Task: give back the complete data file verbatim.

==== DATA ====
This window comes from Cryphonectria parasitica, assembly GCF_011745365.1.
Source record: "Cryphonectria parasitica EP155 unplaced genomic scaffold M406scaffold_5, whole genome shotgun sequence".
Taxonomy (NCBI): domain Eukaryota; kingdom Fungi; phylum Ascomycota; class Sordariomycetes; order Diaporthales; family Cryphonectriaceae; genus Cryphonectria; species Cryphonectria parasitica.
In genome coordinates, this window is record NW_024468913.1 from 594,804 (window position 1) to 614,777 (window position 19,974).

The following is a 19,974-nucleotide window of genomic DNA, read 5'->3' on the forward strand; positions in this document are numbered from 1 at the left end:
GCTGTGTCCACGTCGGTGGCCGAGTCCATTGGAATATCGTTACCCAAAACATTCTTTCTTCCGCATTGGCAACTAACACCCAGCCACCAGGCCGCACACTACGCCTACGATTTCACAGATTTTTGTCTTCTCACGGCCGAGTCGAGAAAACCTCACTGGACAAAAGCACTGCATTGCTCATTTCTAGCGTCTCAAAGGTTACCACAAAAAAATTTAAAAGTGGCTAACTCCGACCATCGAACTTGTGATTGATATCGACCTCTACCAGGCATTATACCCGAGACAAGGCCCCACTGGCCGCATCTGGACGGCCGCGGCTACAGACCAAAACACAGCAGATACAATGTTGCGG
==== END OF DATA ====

This window comes from Cryphonectria parasitica, assembly GCF_011745365.1.
Source record: "Cryphonectria parasitica EP155 unplaced genomic scaffold M406scaffold_5, whole genome shotgun sequence".
Taxonomy (NCBI): domain Eukaryota; kingdom Fungi; phylum Ascomycota; class Sordariomycetes; order Diaporthales; family Cryphonectriaceae; genus Cryphonectria; species Cryphonectria parasitica.
In genome coordinates, this window is record NW_024468913.1 from 594,804 (window position 1) to 614,777 (window position 19,974).

The following is a 19,974-nucleotide window of genomic DNA, read 5'->3' on the forward strand; positions in this document are numbered from 1 at the left end:
GCTGTGTCCACGTCGGTGGCCGAGTCCATTGGAATATCGTTACCCAAAACATTCTTTCTTCCGCATTGGCAACTAACACCCAGCCACCAGGCCGCACACTACGCCTACGATTTCACAGATTTTTGTCTTCTCACGGCCGAGTCGAGAAAACCTCACTGGACAAAAGCACTGCATTGCTCATTTCTAGCGTCTCAAAGGTTACCACAAAAAAATTTAAAAGTGGCTAACTCCGACCATCGAACTTGTGATTGATATCGACCTCTACCAGGCATTATACCCGAGACAAGGCCCCACTGGCCGCATCTGGACGGCCGCGGCTACAGACCAAAACACAGCAGATACAATGTTGCGG